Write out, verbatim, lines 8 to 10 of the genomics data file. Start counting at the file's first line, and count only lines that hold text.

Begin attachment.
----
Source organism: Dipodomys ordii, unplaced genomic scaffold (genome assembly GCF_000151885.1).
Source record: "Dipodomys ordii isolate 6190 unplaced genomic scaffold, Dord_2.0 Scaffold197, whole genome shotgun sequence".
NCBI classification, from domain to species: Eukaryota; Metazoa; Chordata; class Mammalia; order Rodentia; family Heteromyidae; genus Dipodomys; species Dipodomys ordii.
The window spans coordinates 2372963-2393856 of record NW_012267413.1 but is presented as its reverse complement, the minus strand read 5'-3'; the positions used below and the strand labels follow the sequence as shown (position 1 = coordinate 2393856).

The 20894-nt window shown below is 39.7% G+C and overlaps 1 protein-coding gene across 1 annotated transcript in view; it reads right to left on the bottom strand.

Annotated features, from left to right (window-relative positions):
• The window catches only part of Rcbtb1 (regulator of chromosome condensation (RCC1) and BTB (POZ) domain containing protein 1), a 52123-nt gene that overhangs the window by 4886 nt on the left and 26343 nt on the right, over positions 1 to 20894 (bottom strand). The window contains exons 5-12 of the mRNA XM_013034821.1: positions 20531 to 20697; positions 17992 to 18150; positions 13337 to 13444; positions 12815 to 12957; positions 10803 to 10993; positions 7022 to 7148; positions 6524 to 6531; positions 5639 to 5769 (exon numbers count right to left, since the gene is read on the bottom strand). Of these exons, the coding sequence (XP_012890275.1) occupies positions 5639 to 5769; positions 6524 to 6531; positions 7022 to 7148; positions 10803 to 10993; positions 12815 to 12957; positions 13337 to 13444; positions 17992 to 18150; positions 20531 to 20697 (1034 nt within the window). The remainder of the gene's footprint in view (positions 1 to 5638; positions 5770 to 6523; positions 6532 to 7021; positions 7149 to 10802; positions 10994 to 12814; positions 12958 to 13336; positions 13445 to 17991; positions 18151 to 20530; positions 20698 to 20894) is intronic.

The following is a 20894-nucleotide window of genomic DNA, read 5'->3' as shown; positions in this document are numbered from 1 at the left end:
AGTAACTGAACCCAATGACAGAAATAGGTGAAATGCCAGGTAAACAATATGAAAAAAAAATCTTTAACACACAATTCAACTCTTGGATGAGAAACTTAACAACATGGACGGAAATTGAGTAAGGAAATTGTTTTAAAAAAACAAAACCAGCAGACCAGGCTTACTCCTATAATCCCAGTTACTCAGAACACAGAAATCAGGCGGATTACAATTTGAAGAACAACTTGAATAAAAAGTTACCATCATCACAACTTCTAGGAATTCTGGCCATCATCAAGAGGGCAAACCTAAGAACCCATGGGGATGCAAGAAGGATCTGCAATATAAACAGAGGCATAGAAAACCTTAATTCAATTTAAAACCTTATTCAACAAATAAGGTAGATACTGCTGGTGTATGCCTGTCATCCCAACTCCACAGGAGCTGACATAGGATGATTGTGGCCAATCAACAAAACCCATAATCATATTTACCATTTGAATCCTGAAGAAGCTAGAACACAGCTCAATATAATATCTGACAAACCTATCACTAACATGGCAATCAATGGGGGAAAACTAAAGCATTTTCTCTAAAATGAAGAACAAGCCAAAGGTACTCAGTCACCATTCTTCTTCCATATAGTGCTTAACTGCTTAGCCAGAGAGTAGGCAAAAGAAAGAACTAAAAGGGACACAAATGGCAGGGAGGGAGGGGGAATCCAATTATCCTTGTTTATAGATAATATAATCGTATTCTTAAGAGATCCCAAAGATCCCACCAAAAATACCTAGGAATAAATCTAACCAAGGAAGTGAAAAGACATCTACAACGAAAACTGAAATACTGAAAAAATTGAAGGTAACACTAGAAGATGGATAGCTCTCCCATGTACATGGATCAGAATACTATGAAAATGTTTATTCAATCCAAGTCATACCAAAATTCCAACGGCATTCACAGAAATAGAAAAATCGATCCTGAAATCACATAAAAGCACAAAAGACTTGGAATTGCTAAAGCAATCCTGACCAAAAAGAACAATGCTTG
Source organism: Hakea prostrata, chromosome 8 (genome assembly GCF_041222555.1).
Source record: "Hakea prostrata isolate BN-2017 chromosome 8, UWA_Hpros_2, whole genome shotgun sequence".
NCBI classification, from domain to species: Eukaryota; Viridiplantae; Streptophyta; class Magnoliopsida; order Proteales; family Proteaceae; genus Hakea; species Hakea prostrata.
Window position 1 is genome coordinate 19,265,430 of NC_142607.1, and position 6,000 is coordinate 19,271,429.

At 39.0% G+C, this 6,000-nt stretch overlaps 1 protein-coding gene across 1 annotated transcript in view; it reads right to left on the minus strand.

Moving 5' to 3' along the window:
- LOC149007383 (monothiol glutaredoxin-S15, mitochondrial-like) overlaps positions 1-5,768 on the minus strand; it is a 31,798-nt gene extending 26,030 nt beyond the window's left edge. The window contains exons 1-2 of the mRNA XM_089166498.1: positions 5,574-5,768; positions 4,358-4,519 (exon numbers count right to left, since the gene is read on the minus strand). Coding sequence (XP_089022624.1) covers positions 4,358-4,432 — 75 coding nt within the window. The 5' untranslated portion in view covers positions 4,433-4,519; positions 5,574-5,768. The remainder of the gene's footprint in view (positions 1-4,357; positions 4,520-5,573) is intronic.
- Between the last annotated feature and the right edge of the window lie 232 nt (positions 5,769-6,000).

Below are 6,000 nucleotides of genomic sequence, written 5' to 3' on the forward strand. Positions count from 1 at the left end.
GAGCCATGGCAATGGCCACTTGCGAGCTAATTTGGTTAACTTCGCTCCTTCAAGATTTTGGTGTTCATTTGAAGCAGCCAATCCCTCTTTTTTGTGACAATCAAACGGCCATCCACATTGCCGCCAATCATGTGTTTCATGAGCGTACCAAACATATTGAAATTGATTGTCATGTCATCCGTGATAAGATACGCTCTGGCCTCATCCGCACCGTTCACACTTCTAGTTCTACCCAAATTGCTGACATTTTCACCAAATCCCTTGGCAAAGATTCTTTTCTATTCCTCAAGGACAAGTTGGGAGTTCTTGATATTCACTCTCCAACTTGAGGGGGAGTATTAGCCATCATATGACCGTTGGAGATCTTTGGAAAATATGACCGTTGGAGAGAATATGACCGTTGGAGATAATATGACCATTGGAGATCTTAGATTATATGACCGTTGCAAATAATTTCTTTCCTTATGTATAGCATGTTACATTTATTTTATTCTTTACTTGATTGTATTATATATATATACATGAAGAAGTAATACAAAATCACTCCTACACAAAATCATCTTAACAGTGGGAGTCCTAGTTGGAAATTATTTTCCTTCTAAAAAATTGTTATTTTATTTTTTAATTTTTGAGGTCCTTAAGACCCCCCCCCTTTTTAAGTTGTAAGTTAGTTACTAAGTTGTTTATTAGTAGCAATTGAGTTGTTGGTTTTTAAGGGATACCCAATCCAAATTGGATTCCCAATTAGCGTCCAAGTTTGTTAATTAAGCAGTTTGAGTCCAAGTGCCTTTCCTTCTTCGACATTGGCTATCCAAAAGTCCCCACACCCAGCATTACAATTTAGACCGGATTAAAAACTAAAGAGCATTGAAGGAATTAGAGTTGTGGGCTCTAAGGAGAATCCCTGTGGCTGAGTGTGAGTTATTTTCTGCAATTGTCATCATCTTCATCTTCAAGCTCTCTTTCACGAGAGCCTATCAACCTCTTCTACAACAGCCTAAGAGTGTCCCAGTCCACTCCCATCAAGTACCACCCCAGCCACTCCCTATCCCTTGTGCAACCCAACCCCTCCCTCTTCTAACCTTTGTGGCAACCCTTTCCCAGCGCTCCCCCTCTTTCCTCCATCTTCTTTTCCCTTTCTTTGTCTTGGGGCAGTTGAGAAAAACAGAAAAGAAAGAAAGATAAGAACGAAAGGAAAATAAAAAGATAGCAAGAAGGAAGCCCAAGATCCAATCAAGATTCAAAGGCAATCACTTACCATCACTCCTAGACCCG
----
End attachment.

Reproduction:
The following is a 20894-nucleotide window of genomic DNA, read 5'->3' as shown; positions in this document are numbered from 1 at the left end:
AGTAACTGAACCCAATGACAGAAATAGGTGAAATGCCAGGTAAACAATATGAAAAAAAAATCTTTAACACACAATTCAACTCTTGGATGAGAAACTTAACAACATGGACGGAAATTGAGTAAGGAAATTGTTTTAAAAAAACAAAACCAGCAGACCAGGCTTACTCCTATAATCCCAGTTACTCAGAACACAGAAATCAGGCGGATTACAATTTGAAGAACAACTTGAATAAAAAGTTACCATCATCACAACTTCTAGGAATTCTGGCCATCATCAAGAGGGCAAACCTAAGAACCCATGGGGATGCAAGAAGGATCTGCAATATAAACAGAGGCATAGAAAACCTTAATTCAATTTAAAACCTTATTCAACAAATAAGGTAGATACTGCTGGTGTATGCCTGTCATCCCAACTCCACAGGAGCTGACATAGGATGATTGTGGCCAATCAACAAAACCCATAATCATATTTACCATTTGAATCCTGAAGAAGCTAGAACACAGCTCAATATAATATCTGACAAACCTATCACTAACATGGCAATCAATGGGGGAAAACTAAAGCATTTTCTCTAAAATGAAGAACAAGCCAAAGGTACTCAGTCACCATTCTTCTTCCATATAGTGCTTAACTGCTTAGCCAGAGAGTAGGCAAAAGAAAGAACTAAAAGGGACACAAATGGCAGGGAGGGAGGGGGAATCCAATTATCCTTGTTTATAGATAATATAATCGTATTCTTAAGAGATCCCAAAGATCCCACCAAAAATACCTAGGAATAAATCTAACCAAGGAAGTGAAAAGACATCTACAACGAAAACTGAAATACTGAAAAAATTGAAGGTAACACTAGAAGATGGATAGCTCTCCCATGTACATGGATCAGAATACTATGAAAATGTTTATTCAATCCAAGTCATACCAAAATTCCAACGGCATTCACAGAAATAGAAAAATCGATCCTGAAATCACATAAAAGCACAAAAGACTTGGAATTGCTAAAGCAATCCTGACCAAAAAGAACAATGCTTG
Source organism: Hakea prostrata, chromosome 8 (genome assembly GCF_041222555.1).